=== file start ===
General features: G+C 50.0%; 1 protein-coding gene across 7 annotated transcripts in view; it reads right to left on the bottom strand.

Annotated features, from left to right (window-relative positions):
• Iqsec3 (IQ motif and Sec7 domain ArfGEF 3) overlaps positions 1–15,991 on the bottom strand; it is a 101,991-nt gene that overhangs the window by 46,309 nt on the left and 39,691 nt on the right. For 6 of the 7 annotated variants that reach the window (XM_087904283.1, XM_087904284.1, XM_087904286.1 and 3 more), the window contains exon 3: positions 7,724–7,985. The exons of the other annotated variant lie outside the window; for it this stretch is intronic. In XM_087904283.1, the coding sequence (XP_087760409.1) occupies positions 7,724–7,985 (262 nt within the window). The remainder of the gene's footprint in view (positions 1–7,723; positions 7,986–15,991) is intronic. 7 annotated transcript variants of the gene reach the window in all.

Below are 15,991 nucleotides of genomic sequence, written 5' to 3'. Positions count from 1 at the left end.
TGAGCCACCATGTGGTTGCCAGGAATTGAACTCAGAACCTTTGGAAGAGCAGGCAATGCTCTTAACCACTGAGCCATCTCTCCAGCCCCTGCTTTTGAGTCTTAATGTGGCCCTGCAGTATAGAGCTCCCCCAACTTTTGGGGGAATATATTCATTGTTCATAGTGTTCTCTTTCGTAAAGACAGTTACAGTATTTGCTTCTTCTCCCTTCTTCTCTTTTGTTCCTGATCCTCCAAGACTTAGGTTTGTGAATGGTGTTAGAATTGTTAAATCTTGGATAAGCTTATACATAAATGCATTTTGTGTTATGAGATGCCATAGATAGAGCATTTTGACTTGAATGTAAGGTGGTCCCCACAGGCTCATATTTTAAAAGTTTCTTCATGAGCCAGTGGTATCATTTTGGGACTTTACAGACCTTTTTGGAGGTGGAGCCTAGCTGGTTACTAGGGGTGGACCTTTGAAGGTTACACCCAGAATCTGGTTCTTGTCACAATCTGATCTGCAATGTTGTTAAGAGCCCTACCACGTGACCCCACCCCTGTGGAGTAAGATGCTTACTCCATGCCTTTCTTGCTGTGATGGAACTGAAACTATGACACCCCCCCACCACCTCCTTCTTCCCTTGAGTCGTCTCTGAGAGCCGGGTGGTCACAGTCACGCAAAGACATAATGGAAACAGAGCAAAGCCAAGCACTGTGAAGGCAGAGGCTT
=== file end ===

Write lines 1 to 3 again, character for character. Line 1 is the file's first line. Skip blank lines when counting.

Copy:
General features: G+C 50.0%; 1 protein-coding gene across 7 annotated transcripts in view; it reads right to left on the bottom strand.

Annotated features, from left to right (window-relative positions):
• Iqsec3 (IQ motif and Sec7 domain ArfGEF 3) overlaps positions 1–15,991 on the bottom strand; it is a 101,991-nt gene that overhangs the window by 46,309 nt on the left and 39,691 nt on the right. For 6 of the 7 annotated variants that reach the window (XM_087904283.1, XM_087904284.1, XM_087904286.1 and 3 more), the window contains exon 3: positions 7,724–7,985. The exons of the other annotated variant lie outside the window; for it this stretch is intronic. In XM_087904283.1, the coding sequence (XP_087760409.1) occupies positions 7,724–7,985 (262 nt within the window). The remainder of the gene's footprint in view (positions 1–7,723; positions 7,986–15,991) is intronic. 7 annotated transcript variants of the gene reach the window in all.